• What is truly in it for them – especially if you are asking for money?

I spoke some time ago in an article entitled ‘Green Bean PMs’ about the three things that any newbie would benefit from and this included finding a mentor – so there is a real need out there for smart, experienced people to give back to their profession in some way:

  • Give them a safe place to start
    • Projects are, by their very nature, tricky beasts and for a ‘newbie’ to learn the practical skills of project management we should ensure that they enter the PM world in a controlled way. Hopefully being handed a new project to lead and being told to ‘get on with it’ (as I was when I became a PM) is long gone.
    • Rather we should allow the ‘Green beans’ to experience project reality by taking up a small part in another project managers project, and watching and learning and getting involved in a small way.
    • In addition, if there are project reviews, health checks, and retrospectives taking place (and I really hope that there are) then this is another great entry experience for the young ones to see and learn.
    • Another safe(r) environment might be internal projects – rather than external customer facing ones.
    • Key is to make the environment of learning a safe one.
  • Give them a friendly place to work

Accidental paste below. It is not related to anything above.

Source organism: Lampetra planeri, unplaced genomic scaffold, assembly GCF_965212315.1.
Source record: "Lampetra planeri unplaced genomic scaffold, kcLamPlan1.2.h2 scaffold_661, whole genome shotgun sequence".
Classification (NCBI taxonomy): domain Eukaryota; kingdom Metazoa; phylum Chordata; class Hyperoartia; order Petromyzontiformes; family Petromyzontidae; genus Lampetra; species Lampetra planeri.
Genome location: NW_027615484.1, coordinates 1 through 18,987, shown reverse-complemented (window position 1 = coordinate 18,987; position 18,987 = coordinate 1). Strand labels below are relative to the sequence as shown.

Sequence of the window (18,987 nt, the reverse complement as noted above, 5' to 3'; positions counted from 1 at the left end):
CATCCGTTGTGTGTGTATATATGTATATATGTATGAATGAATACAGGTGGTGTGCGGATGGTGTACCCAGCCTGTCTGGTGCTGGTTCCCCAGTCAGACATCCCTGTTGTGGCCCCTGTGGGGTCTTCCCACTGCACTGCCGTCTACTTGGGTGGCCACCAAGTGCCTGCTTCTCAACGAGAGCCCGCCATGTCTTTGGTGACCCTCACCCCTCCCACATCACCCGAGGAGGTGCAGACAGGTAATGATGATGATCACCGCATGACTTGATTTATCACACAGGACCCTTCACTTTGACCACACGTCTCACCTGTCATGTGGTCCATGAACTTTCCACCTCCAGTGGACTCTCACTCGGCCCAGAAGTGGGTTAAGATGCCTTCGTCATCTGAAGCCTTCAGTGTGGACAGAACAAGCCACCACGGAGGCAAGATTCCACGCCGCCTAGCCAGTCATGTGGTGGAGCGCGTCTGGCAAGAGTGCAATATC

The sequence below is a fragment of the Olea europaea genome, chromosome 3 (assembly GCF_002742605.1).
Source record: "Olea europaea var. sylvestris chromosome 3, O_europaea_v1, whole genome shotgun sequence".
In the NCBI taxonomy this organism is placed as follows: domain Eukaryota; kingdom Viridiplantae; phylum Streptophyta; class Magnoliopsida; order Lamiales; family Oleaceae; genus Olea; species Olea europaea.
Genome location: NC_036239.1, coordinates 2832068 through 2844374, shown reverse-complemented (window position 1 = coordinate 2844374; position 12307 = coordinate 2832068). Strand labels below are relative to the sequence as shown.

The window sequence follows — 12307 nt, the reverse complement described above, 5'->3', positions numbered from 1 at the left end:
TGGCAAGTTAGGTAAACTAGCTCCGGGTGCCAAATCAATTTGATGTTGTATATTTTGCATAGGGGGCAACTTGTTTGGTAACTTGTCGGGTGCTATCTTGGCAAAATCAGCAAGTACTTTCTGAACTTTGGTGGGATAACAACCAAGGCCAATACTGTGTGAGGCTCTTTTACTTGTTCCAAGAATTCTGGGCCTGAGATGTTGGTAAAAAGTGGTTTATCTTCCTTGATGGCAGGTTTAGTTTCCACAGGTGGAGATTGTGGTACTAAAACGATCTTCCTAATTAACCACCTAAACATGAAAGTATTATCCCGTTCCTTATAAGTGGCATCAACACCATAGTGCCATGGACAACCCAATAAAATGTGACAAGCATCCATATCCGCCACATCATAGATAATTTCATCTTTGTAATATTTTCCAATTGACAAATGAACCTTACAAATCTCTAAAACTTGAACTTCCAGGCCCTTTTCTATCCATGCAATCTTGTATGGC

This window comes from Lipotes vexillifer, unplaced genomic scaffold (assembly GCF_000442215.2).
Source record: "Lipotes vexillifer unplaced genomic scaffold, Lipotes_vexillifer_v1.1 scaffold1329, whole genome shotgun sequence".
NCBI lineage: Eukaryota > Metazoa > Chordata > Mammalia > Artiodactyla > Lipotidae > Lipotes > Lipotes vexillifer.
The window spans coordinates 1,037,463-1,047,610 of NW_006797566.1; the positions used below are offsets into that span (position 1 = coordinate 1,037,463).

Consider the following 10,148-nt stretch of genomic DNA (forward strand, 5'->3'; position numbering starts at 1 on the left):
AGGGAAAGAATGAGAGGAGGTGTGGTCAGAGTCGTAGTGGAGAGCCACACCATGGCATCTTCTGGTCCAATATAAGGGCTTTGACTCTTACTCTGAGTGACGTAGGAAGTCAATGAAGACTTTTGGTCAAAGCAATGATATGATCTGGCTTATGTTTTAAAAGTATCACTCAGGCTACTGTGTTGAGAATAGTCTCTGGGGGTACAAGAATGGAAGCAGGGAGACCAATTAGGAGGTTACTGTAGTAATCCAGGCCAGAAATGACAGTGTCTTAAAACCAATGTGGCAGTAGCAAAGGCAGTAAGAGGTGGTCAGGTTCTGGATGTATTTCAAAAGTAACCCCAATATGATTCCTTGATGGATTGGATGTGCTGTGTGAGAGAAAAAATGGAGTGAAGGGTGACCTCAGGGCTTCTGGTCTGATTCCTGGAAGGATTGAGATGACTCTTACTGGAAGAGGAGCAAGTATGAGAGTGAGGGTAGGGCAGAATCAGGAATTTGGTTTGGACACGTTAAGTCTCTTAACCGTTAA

• Where should they work and report when they first start out? Well don’t leave them out in the cold and without peers and project professionals around them. If you have a project practice then this is the place to nurture those ‘beans’.
    • Make it easy for them to ask the questions that they will need to ask and make it easy for them to see experienced project managers in action.
    • We all know that there is a world of difference between theory and practice so give them the support they need to move away from the theory.
    • Key is to make it easy for them to find out all of the stuff that will need to find out.
  • Give them a helping hand
    • Appoint a mentor from out there in project management land who will be there to listen to them from time to time and gently point them in the right direction when they need help – such a person will be invaluable to the ‘beans’ in the early days of being a project manager.
    • Encourage them to make the effort to look outside your organization and connect to some truly wonderful project managers and experts out there on the www. There is a huge amount of advice and guidance through local project management groups, through conferences and meetings, through the online discussions and blogs, and lots more. (It may be in this area the ‘Green’ ones might have the upper hand on us ‘Grey’ ones since all this social connectivity is second nature to them).
    • Key is to build the best possible network for now and the future and to use it wisely.

So thank you my website visitor for triggering this blog and subsequent conversation – and thank you all my lovely readers for sharing your ideas, thoughts, suggestions, experiences and general wisdom with regards to the value of mentorship, and the path to becoming a mentor.

Peter Taylor is a PMO expert who has built and led five global PMOs across several industries, and has advised many other organisations in PMO and PM strategy.

He is also the author of the number 1 bestselling project management book ‘The Lazy Project Manager’, along with many other books on project leadership, PMO development, project marketing, project challenges and executive sponsorship.